Chest wall thickness and depth to vital structures in paediatric patients – implications for prehospital needle decompression of tension pneumothorax

Tom Terboven, Georg Leonhard, Lucas Wessel, Tim Viergutz, Marcus Rudolph, Michael Schöler, Meike Weis, Holger Haubenreisser
2019 Scandinavian Journal of Trauma, Resuscitation and Emergency Medicine  
Recommendations regarding decompression of tension pneumothorax in small children are scarce and mainly transferred from the adult literature without existing evidence for the paediatric population. This CTbased study evaluates chest wall thickness, width of the intercostal space (ICS) and risk of injury to vital structures by needle decompression in children. Methods: Chest wall thickness, width of the intercostal space and depth to vital structures were measured and evaluated at 2nd ICS
more » ... ed at 2nd ICS midclavicular (MCL) line and 4th ICS anterior axillary line (AAL) on both sides of the thorax using computed tomography (CT) in 139 children in three different age groups (0, 5, 10 years). Results: Width of the intercostal space was significantly smaller at the 4th ICS compared to the 2nd ICS in all age groups on both sides of the thorax. Chest wall thickness was marginally smaller at the 4th ICS compared to the 2nd ICS in infants and significantly smaller at 4th ICS in children aged 5 years and 10 years. Depth to vital structure for correct angle of needle entry was smaller at the 4th ICS in all age groups on both sides of the thorax. Incorrect angle of needle entry however is accompanied by a higher risk of injury at 2nd ICS. Furthermore, in some children aged 0 and 5 years, the heart or the thymus gland were found directly adjacent to the thoracic wall at 2nd ICS midclavicular line. Conclusion: Especially in small children risk of iatrogenic injury to vital structures by needle decompression is considerably high. The 4th ICS AAL offers a smaller chest wall thickness, but the width of the ICS is smaller and the risk of injury to the intercostal vessels and nerve is greater. Deviations from correct angle of entry however are accompanied by higher risk of injury to intrathoracic structures at the 2nd ICS. Furthermore, we found the heart and the thymus gland to be directly adjacent to the thoracic wall at the 2nd ICS MCL in a few children. From our point of view this puncture site can therefore not be recommended for decompression in small children. We therefore recommend 4th ICS AAL as the primary site of choice.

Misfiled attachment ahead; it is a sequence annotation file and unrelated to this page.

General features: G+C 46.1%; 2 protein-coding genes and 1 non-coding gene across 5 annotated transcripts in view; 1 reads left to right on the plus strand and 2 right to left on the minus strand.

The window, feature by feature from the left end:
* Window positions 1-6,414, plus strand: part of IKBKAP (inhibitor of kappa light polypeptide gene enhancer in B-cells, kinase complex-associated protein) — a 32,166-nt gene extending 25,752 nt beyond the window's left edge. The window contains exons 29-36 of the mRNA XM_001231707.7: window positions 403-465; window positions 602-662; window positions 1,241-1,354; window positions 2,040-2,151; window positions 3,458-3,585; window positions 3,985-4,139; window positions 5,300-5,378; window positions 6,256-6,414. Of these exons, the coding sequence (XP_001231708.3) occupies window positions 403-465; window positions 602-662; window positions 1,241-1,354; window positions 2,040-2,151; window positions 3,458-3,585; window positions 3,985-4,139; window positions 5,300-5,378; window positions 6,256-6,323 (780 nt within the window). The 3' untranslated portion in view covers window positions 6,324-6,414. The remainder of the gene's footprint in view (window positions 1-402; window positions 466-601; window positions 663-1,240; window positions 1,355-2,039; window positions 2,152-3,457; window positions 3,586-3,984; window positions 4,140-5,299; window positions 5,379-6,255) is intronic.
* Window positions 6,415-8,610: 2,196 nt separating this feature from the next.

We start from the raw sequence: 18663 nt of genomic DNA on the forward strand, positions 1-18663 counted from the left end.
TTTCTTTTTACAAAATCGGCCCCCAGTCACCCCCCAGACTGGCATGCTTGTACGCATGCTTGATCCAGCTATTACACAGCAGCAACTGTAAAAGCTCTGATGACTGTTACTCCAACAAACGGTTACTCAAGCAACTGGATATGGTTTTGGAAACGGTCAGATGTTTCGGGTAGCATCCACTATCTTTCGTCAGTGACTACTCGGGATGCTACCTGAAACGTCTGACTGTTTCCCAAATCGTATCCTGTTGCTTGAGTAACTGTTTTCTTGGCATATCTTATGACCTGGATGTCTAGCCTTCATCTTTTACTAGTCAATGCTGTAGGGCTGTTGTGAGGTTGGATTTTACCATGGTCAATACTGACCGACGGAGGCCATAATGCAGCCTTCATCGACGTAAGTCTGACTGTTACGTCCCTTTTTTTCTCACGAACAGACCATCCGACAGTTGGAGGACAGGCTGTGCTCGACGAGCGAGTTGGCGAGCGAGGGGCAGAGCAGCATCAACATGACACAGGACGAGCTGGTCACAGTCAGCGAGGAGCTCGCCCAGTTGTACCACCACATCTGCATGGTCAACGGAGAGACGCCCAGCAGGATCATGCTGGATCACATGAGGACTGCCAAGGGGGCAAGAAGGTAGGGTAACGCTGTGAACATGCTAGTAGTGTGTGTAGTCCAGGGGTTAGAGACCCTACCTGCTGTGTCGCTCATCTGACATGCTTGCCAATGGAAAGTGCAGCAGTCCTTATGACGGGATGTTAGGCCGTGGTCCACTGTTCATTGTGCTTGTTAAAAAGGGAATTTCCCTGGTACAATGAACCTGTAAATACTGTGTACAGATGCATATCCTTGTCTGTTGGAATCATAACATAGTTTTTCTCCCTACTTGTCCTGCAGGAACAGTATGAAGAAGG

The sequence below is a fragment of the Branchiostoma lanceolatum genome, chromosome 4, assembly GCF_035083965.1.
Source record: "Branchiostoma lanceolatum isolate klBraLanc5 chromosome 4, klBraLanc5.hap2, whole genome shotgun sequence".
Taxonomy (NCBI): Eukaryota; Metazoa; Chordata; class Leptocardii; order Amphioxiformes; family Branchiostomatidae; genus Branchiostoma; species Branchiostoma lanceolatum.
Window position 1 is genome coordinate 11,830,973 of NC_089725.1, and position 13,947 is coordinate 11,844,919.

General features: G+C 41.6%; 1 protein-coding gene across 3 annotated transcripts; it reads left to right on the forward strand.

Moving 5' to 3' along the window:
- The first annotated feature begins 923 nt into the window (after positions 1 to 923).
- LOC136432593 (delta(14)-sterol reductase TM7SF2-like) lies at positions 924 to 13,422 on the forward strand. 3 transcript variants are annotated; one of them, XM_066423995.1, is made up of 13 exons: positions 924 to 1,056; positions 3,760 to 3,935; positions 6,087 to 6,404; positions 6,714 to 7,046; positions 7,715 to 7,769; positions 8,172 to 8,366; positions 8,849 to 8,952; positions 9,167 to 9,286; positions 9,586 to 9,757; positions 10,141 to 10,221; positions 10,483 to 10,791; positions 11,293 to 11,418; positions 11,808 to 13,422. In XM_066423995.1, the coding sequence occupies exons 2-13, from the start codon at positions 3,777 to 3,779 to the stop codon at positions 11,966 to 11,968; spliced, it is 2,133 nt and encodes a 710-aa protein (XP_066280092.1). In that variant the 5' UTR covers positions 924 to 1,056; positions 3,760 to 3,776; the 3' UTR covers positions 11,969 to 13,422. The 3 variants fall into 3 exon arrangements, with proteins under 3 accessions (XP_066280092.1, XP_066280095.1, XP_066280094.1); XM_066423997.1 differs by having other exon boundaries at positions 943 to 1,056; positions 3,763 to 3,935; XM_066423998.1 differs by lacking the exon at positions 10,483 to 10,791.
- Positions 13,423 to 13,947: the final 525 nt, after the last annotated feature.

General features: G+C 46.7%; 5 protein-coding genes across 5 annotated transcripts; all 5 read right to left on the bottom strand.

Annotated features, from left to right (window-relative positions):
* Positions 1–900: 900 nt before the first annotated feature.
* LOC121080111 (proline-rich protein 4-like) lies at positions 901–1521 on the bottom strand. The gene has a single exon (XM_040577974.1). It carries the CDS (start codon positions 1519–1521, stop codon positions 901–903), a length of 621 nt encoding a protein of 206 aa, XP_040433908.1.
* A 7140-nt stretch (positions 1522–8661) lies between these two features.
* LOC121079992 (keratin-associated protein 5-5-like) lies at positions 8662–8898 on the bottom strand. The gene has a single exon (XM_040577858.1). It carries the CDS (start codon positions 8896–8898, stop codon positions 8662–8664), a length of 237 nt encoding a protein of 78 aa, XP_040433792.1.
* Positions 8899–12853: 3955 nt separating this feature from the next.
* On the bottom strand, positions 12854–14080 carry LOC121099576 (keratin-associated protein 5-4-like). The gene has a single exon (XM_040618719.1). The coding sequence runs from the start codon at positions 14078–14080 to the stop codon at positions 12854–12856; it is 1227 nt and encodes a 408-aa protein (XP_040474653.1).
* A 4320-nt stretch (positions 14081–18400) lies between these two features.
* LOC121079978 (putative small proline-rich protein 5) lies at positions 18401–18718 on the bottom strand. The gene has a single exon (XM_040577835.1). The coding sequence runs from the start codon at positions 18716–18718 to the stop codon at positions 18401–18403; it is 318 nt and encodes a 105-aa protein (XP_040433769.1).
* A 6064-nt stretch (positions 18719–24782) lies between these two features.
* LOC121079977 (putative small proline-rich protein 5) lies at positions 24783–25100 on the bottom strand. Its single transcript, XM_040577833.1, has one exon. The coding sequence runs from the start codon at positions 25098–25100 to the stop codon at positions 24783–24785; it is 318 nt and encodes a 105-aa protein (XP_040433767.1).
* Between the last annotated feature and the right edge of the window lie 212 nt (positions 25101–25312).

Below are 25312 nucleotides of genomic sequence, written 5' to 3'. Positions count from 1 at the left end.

doi:10.1186/s13049-019-0623-5 fatcat:wuyndf4xazb7xiexwwv4hiw6ru